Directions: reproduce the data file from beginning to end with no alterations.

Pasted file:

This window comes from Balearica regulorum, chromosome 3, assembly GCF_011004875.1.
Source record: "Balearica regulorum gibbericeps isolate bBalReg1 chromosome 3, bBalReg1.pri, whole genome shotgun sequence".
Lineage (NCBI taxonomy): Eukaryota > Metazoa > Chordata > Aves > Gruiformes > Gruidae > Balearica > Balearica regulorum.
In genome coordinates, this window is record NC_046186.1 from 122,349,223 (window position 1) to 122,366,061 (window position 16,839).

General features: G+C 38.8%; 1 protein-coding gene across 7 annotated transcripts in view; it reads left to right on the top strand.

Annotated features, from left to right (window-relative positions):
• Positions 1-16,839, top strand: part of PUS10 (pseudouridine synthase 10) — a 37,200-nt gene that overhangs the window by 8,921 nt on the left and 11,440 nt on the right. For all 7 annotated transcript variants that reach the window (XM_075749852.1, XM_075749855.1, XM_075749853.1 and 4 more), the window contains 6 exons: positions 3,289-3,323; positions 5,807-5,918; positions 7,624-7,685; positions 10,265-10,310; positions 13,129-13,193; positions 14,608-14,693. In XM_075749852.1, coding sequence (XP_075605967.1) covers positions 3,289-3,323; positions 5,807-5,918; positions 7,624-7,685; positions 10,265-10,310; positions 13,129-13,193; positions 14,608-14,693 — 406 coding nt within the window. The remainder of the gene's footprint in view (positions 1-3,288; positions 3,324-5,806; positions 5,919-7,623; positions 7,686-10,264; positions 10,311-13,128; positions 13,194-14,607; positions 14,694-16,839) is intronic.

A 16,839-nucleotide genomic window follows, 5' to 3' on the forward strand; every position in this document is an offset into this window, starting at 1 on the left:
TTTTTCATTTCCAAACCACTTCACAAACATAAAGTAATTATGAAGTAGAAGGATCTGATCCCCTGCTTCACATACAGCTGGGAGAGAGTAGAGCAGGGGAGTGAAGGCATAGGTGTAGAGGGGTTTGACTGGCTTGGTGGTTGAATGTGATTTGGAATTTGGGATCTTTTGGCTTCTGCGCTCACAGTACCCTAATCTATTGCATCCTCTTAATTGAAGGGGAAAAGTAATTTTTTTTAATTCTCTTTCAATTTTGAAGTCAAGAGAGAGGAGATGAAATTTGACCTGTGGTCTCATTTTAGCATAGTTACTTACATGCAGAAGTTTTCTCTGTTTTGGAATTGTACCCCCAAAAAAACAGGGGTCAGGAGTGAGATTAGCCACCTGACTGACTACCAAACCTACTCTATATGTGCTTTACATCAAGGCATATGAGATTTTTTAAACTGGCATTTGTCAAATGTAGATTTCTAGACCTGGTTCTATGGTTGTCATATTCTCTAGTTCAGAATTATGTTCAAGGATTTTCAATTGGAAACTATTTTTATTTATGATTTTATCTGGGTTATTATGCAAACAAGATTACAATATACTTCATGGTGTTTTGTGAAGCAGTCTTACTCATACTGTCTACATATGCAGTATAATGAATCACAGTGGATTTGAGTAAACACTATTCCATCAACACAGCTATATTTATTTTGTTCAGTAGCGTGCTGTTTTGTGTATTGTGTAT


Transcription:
This window comes from Balearica regulorum, chromosome 3, assembly GCF_011004875.1.
Source record: "Balearica regulorum gibbericeps isolate bBalReg1 chromosome 3, bBalReg1.pri, whole genome shotgun sequence".
Lineage (NCBI taxonomy): Eukaryota > Metazoa > Chordata > Aves > Gruiformes > Gruidae > Balearica > Balearica regulorum.
In genome coordinates, this window is record NC_046186.1 from 122,349,223 (window position 1) to 122,366,061 (window position 16,839).

General features: G+C 38.8%; 1 protein-coding gene across 7 annotated transcripts in view; it reads left to right on the top strand.

Annotated features, from left to right (window-relative positions):
• Positions 1-16,839, top strand: part of PUS10 (pseudouridine synthase 10) — a 37,200-nt gene that overhangs the window by 8,921 nt on the left and 11,440 nt on the right. For all 7 annotated transcript variants that reach the window (XM_075749852.1, XM_075749855.1, XM_075749853.1 and 4 more), the window contains 6 exons: positions 3,289-3,323; positions 5,807-5,918; positions 7,624-7,685; positions 10,265-10,310; positions 13,129-13,193; positions 14,608-14,693. In XM_075749852.1, coding sequence (XP_075605967.1) covers positions 3,289-3,323; positions 5,807-5,918; positions 7,624-7,685; positions 10,265-10,310; positions 13,129-13,193; positions 14,608-14,693 — 406 coding nt within the window. The remainder of the gene's footprint in view (positions 1-3,288; positions 3,324-5,806; positions 5,919-7,623; positions 7,686-10,264; positions 10,311-13,128; positions 13,194-14,607; positions 14,694-16,839) is intronic.

A 16,839-nucleotide genomic window follows, 5' to 3' on the forward strand; every position in this document is an offset into this window, starting at 1 on the left:
TTTTTCATTTCCAAACCACTTCACAAACATAAAGTAATTATGAAGTAGAAGGATCTGATCCCCTGCTTCACATACAGCTGGGAGAGAGTAGAGCAGGGGAGTGAAGGCATAGGTGTAGAGGGGTTTGACTGGCTTGGTGGTTGAATGTGATTTGGAATTTGGGATCTTTTGGCTTCTGCGCTCACAGTACCCTAATCTATTGCATCCTCTTAATTGAAGGGGAAAAGTAATTTTTTTTAATTCTCTTTCAATTTTGAAGTCAAGAGAGAGGAGATGAAATTTGACCTGTGGTCTCATTTTAGCATAGTTACTTACATGCAGAAGTTTTCTCTGTTTTGGAATTGTACCCCCAAAAAAACAGGGGTCAGGAGTGAGATTAGCCACCTGACTGACTACCAAACCTACTCTATATGTGCTTTACATCAAGGCATATGAGATTTTTTAAACTGGCATTTGTCAAATGTAGATTTCTAGACCTGGTTCTATGGTTGTCATATTCTCTAGTTCAGAATTATGTTCAAGGATTTTCAATTGGAAACTATTTTTATTTATGATTTTATCTGGGTTATTATGCAAACAAGATTACAATATACTTCATGGTGTTTTGTGAAGCAGTCTTACTCATACTGTCTACATATGCAGTATAATGAATCACAGTGGATTTGAGTAAACACTATTCCATCAACACAGCTATATTTATTTTGTTCAGTAGCGTGCTGTTTTGTGTATTGTGTAT